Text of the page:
3. I would love to contact Sister Margery Therese Harkin, PVMI! She is a relative, a Harkin and from County Donegal. I was a part of the Charismatic Renewal as well. We have a lot in common without even knowing each other. Please tell her to contact me at my email address. God bless her in all of her work! I will back her efforts in prayer. She sounds just like me! God love her, Nancy

    • This is a reply to Nancy Wiederholt’s comment.
      Nancy, Sr. Margery Therese can be contacted by writing to
      1534 E. Dana Ave, Mesa,AZ 85204 or by phoning (after Aug 6)
      480-969-2384. She cannot be reached by email. God bless you!

    • Hi, Nancy. I looked you up on Facebook but couldn’t find you. I spoke to Sr. Margery last night and she would love to speak with you. I do hope you’ll contact her at the number listed below. God bless you.

  4. Funny how the Holy Spirit makes people want to answer the call to “GO” into all the world and preach the gospel. One on one evangelism is the thing that will make the difference in the heart of the believer and that will be Catholic or Protestant. Discipleship will continue the growth. May the Church step up to the learning curve that this sister is on! We’re doing it here in Texas. Come join us!

  5. Great article on Sr. Margery, Joyce! It has been a privilege and joy serving on the Phoenix Diocesan Council of Catholic Women (PDCCW) with this beautiful soul. She has that Irish twinkle in her eye and such a humble spirit when you are with her, doesn’t she? Her invite to join in on her journey door-to-door is contagious as I know of friends who have been trained by her and have committed to the mission. Thank-you for bringing her vocation to the forefront with your award-winning writing talent!

  6. Sister Margery; Door-to door visitations is what I feel we need in our parish. We’re moving into a new Church November 1,2013 and we have to let the city of Weston Fl about our new location. Send me whatever printed matter you might have that could guide us or by any chance are you planning to be in Miami Fl anytime soon. Thanks for doing a great job for our beloved Catholic Church

    Mike Alba
    Grand Knight
    Knights of Columbus
    Council 14212
    Saint Katharine Drexel
    Cell: 754 422 8401

  7. No surprise that she got her start in the Legion of Mary! Legionaries have been going door-to-door on behalf of their pastors since the founding in Ireland in 1921. It is the heart of the Legion of Mary lay apostolate. I was in the Legion of Mary in the 1980’s in Virginia, and going door-to-door, in pairs, to invite people to church and teach them about Catholicism revived our parish. The Legion has been doing the “New Evangelization” since long before there was such a thing!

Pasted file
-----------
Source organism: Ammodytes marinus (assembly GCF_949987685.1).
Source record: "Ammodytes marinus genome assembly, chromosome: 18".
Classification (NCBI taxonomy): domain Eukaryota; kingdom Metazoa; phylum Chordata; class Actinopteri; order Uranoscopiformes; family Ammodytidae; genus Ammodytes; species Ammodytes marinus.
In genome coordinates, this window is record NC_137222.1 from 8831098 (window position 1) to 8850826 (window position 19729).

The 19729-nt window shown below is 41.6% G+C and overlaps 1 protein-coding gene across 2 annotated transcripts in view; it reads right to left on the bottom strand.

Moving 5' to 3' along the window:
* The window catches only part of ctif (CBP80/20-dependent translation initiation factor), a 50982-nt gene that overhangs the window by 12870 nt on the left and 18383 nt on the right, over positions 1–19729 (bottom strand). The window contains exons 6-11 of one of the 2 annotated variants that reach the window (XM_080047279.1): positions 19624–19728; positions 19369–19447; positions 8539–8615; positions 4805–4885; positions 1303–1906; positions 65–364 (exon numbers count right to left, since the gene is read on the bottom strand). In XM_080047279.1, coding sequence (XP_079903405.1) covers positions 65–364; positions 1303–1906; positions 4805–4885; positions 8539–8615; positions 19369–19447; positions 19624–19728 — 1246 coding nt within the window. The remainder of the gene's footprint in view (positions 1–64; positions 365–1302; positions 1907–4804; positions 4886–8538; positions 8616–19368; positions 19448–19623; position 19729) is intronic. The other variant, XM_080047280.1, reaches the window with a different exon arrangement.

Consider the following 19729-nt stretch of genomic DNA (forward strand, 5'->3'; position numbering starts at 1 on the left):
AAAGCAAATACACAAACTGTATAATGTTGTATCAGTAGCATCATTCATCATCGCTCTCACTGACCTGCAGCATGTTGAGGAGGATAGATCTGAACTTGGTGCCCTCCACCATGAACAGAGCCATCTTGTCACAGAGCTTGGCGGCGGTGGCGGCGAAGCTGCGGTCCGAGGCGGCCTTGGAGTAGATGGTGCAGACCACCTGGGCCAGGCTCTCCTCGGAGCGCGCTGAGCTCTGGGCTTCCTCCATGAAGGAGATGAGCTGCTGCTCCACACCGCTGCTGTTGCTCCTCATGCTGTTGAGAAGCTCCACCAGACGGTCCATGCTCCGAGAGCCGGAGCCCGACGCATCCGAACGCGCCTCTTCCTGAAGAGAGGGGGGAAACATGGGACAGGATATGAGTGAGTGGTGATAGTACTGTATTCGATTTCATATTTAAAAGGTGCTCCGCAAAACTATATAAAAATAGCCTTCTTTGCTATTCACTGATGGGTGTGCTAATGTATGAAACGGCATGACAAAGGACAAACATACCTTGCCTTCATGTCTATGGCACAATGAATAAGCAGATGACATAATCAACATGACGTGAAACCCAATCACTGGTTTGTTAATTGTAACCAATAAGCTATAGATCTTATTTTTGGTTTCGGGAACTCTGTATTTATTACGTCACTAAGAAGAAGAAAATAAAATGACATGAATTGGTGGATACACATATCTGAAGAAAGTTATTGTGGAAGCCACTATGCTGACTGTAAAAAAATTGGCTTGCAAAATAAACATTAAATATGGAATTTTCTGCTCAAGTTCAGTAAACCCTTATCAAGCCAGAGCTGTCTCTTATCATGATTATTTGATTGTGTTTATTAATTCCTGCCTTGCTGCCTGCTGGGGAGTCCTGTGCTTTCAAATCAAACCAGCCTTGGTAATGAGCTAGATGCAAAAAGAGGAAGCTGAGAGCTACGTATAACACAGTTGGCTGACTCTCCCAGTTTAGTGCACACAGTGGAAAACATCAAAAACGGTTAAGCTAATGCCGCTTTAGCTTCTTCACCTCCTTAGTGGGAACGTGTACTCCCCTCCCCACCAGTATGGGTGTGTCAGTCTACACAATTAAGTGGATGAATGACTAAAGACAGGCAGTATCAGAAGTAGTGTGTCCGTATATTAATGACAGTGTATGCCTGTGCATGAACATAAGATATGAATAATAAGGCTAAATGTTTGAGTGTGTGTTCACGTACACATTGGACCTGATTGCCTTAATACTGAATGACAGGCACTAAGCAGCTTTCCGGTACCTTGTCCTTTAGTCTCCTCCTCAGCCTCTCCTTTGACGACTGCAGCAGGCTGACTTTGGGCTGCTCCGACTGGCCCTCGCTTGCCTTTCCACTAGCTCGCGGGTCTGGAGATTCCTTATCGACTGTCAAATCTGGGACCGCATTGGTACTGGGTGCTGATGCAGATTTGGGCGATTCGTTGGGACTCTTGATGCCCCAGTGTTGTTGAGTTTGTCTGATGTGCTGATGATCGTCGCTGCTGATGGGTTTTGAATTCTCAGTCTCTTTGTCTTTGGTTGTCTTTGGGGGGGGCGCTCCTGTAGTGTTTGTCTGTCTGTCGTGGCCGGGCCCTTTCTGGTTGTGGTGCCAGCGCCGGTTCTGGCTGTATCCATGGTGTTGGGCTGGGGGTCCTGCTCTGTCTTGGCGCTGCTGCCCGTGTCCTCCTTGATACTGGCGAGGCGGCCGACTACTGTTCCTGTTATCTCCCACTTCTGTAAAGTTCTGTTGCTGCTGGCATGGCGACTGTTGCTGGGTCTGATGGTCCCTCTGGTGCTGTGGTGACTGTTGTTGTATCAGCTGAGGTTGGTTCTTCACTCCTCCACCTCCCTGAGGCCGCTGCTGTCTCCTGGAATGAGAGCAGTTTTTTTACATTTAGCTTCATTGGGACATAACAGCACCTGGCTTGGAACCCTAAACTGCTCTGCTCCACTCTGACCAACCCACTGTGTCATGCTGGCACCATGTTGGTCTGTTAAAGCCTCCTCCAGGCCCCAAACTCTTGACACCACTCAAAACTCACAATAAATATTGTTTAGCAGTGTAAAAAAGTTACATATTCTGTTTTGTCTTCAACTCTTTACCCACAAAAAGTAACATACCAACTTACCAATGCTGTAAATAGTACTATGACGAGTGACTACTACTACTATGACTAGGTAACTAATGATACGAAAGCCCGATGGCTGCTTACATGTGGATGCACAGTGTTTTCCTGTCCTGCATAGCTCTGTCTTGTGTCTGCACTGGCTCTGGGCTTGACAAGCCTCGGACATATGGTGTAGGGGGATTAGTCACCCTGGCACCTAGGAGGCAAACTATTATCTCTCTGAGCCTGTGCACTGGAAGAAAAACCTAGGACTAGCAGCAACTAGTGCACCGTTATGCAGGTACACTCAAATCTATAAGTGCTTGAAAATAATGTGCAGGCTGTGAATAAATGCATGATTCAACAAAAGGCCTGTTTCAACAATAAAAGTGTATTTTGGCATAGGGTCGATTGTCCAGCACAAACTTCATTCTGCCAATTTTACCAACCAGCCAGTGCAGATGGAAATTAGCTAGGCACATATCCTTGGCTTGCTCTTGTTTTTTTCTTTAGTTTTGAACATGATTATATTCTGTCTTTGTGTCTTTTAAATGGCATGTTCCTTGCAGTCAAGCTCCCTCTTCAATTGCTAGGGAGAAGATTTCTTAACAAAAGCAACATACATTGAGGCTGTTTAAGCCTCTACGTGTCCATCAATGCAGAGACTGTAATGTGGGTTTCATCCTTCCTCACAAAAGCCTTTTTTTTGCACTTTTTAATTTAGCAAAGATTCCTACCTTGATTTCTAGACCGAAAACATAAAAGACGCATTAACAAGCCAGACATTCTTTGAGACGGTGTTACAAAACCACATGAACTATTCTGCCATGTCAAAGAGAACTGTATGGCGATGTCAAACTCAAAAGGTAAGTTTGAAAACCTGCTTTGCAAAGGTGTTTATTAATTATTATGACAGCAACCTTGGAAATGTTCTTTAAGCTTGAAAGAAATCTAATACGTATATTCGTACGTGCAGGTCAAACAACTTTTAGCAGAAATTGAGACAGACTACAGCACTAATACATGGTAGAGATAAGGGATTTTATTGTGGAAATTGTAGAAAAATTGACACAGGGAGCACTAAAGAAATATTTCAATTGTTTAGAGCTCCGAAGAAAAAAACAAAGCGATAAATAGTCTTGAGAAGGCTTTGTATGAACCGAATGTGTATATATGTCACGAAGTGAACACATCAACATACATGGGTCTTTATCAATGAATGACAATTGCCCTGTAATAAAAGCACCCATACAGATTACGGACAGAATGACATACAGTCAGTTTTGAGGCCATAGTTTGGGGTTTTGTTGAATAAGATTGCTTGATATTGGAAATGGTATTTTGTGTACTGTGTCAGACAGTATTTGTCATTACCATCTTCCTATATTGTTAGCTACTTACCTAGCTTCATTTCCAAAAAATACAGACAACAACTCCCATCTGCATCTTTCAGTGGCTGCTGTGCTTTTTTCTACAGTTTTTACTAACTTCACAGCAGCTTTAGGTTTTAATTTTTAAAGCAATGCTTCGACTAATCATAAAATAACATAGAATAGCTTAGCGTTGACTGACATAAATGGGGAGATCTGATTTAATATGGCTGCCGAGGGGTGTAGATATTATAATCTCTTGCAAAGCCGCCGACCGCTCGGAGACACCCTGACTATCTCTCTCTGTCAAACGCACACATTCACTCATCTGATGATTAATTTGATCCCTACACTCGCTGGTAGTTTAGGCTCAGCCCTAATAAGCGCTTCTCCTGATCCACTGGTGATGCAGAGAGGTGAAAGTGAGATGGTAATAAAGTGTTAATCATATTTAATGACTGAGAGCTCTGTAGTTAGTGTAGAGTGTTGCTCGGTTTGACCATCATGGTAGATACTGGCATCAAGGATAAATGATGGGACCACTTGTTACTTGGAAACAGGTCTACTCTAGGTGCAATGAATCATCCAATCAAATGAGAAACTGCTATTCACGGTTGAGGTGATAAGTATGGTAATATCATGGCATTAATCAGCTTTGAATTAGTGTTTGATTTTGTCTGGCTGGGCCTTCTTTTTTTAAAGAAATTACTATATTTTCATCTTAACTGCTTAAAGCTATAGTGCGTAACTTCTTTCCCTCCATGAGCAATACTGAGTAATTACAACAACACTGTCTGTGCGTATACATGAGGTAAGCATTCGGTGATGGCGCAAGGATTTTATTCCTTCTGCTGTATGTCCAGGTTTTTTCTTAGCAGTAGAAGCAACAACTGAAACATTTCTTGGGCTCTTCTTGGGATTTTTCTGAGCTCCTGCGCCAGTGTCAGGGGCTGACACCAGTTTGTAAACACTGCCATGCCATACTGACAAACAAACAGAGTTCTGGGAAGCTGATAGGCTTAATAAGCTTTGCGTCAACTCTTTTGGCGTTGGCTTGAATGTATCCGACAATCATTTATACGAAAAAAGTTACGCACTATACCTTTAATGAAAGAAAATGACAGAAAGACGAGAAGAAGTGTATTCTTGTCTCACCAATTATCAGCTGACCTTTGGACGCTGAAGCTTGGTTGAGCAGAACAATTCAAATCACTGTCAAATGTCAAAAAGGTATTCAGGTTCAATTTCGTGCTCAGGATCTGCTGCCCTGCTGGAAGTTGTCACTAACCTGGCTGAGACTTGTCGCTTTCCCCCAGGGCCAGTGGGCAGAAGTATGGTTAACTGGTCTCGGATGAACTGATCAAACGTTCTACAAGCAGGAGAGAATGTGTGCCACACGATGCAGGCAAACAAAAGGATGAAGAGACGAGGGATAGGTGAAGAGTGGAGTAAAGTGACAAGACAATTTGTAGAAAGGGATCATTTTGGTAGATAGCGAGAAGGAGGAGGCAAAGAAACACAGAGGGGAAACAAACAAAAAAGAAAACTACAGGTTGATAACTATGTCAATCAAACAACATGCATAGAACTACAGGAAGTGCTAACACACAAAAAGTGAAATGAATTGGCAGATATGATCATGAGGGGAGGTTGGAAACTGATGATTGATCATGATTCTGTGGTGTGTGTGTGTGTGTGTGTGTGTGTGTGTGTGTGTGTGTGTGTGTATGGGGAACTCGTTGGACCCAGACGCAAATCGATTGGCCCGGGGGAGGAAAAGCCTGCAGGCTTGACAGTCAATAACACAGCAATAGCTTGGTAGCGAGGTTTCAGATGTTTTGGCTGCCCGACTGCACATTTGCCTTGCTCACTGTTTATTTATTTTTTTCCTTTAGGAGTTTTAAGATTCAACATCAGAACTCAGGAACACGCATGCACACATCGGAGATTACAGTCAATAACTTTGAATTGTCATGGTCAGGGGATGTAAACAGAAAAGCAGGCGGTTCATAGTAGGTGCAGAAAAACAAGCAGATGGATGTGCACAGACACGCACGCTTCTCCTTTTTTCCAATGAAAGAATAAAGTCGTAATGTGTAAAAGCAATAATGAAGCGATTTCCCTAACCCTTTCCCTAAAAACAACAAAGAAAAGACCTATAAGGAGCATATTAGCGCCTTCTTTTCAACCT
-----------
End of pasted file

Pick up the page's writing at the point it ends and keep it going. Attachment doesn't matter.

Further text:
8. Beautiful! God bless her. Why don’t all priests and nuns do that? The reason this is news is because it’s an anomaly. The world knows a ‘sisters habit’ and a priests ‘roman collar’. Are they really that busy to mix with the unwashed masses? Why can’t our clergy spend a couple of days a week visiting not only homes but local businesses, leaving a card with Mass times and the parish phone number? Even the bishops should get out of those stuffy air conditioned diocese administrative meetings and start mixing it up a little. Bottom line….Be more like Pope Frances. Peace amigos………………..JO

  9. I agree that the priests should get closer to parishioners and bishops visiting parishes more often ; however, the job in the public square is primarily up to the laity to carry out . Pope Francis has made it clear that we got to leave the four walls of our churches and go into the world to evangelize and follow Jesus Christ as our model

    • Michael, no argument with me. The Catholic laity is lazy.(That can include me) Most Catholic laity vote pro-abortion politics and couldn’t defend Christ’s Church against a bar stool. But this article was about a Sister/nun that walks door to door and invites Catholics to Mass! That’s just weird! It’s so rare that Joyce Coronel wrote an article about it. Also what is odd is that the good sister is wearing a habit. Now I’ve heard and seen everything! God bless Sr. Margery, we need more like her. ;) Later amigos……….JO

Leave a Reply